Metaphors are found all throughout science: in published papers, working hypotheses, policy documents, lecture slides, grant proposals, and press releases. They serve different functions, but perhaps most striking is the way they enable understanding, of a theory, phenomenon, or idea. In this paper, we leverage recent advances on the nature of metaphor and the nature of understanding to explore how they accomplish this feat. We attempt to shift the focus away from the epistemic value of the content of metaphors, to the epistemic value of the metaphor’s consequences. Many famous scientific metaphors are epistemically good, not primarily because of what they say about the world, but because of how they cause us to think. Specifically, metaphors increase understanding either by improving our sets of representations (by making them more minimal or more accurate), or by making it easier for us to encode and process data about complex subjects by changing how we are disposed to conceptualize those subjects. This view hints towards new positions concerning testimonial understanding, factivity, abilities, discovery via metaphor, and the relation between metaphors and models.
This paper investigates the structural transformation associated with the ‘twin transition’ of decarbonisation and digitalisation in European economies by placing it in a broader historical perspective. With this in mind, this paper analyses the long run trends in energy intensity and communication intensity since 1850. The evidence indicates that these economies experienced a coevolution of energy and communication intensities during their industrialisation phase, followed by a divergence in the energy and communication intensities associated with the development of high tech and ICT. Overall, this reflects the dematerialisation of these European economies. The paper also analyses the speed of historical energy transitions and communication technology transitions in these economies, finding that communication transitions appear to be substantially faster than energy transitions. The evidence suggests that twin transitions of the decarbonisation and digitalisation of economies are likely to experience a process of imbalanced structural transformation (with ICT continuing to forge ahead). This expectation should guide policy recommendations – increasing the need for low carbon industry to develop and create synergies between the two industries in order to avoid the new industrial revolution being high‑carbon.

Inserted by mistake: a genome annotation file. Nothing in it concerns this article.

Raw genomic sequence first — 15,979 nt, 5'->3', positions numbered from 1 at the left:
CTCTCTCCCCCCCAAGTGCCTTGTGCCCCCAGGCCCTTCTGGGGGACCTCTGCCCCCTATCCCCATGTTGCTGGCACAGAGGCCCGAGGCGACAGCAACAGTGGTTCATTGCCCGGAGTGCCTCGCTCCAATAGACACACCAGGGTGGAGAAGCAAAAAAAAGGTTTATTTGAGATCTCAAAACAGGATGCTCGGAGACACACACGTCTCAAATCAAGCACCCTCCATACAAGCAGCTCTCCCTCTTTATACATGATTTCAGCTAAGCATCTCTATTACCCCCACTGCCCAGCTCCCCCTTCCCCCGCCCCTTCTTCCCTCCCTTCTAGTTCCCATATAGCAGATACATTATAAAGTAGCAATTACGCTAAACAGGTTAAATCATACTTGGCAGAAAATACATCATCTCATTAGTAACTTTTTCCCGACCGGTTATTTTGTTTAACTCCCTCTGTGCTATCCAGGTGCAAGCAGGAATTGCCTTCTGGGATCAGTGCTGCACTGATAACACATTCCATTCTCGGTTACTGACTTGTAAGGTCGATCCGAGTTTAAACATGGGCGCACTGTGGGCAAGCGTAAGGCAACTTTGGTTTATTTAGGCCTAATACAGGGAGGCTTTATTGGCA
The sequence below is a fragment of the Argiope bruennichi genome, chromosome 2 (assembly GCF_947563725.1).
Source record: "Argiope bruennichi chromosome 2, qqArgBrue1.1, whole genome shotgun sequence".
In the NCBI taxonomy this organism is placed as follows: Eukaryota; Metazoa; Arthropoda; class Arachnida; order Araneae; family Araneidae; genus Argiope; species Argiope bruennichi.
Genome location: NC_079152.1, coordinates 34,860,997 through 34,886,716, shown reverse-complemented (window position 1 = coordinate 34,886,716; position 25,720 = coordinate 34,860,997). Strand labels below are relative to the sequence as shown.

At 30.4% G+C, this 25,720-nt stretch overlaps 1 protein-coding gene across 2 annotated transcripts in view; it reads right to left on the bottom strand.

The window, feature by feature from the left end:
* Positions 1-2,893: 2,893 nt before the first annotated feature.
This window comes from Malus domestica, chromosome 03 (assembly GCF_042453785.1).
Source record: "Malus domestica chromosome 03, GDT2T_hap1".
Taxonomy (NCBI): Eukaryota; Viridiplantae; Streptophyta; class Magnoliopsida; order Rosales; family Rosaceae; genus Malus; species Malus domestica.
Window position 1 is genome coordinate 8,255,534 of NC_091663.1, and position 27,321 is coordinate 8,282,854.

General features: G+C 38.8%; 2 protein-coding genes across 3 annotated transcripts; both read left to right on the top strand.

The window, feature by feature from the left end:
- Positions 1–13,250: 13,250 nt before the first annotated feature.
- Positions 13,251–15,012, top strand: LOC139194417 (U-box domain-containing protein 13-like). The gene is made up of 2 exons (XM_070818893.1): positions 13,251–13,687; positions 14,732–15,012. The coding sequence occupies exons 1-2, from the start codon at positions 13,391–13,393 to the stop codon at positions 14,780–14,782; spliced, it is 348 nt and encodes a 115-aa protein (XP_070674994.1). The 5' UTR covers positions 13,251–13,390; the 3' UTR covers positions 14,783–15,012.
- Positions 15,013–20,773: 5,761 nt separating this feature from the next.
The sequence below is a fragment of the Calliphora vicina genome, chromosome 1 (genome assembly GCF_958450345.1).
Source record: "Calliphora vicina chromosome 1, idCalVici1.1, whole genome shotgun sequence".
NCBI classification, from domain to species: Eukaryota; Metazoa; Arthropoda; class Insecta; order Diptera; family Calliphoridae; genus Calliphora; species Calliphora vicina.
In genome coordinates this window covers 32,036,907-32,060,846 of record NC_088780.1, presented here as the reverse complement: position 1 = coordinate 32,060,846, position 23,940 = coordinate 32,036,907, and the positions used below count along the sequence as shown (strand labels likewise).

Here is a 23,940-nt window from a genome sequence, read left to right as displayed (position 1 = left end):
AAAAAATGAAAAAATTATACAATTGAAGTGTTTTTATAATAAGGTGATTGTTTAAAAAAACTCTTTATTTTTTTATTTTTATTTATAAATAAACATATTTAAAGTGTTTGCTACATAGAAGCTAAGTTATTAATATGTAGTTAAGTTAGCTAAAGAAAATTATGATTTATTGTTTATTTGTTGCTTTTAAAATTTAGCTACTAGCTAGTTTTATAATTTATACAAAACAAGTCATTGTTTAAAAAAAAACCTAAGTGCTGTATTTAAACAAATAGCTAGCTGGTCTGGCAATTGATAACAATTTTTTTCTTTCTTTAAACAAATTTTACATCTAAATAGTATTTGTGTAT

The unchecked spread of misinformation is recognised as an increasing threat to public, scientific, and democratic health. Online networks are a contributing cause of this spread, with echo chambers and polarization indicative of the interplay between the selective search behaviours of users, and the reinforcement processes within the system those users inhabit. Recent empirical work has focussed on interventions aimed at inoculating people against misinformation, yielding success on the individual level. However, given the evolving, dynamic information context of online networks, important questions remain regarding how such inoculation interventions interact with network systems at large. Here we use an Agent-Based Model (ABM) of a social network populated with belief-updating users. We find that although equally rational agents may be assisted by inoculation interventions to reject misinformation, even among such agents, intervention efficacy is temporally sensitive. We find that as beliefs disseminate, users form self-reinforcing echo chambers, leading to belief consolidation—irrespective of their veracity. Interrupting this process requires “front-loading” of inoculation interventions by targeting critical thresholds of network users before consolidation has taken place. We further demonstrate the value of harnessing tipping point dynamics for herd immunity effects, and note that inoculation processes do not necessarily lead to increased rates of “false-positive” rejections of truthful communications.
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15,847 members
Valentina Iemmi
  • Department of Health Policy
Ben Groom
  • Department of Geography and Environment
Hugo de Almeida Vilares
  • Centre for Economic Performance (CEP)
Saadi Lahlou
  • Department of Psychological and Behavioural Science
London, United Kingdom